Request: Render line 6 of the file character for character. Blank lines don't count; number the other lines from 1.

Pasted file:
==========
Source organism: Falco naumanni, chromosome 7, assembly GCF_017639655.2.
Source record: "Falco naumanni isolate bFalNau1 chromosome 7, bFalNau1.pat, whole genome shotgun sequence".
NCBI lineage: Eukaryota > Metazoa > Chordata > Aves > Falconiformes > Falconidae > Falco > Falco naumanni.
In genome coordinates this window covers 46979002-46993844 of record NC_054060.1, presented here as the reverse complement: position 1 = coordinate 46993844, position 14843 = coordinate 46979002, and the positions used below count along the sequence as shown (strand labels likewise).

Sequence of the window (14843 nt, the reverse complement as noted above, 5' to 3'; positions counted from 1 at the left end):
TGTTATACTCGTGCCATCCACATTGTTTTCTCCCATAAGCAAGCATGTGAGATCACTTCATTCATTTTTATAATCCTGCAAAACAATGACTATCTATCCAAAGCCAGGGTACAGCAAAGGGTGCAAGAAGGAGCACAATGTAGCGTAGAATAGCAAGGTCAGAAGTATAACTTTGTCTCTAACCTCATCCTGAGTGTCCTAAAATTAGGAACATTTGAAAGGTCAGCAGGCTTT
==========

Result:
TGTTATACTCGTGCCATCCACATTGTTTTCTCCCATAAGCAAGCATGTGAGATCACTTCATTCATTTTTATAATCCTGCAAAACAATGACTATCTATCCAAAGCCAGGGTACAGCAAAGGGTGCAAGAAGGAGCACAATGTAGCGTAGAATAGCAAGGTCAGAAGTATAACTTTGTCTCTAACCTCATCCTGAGTGTCCTAAAATTAGGAACATTTGAAAGGTCAGCAGGCTTT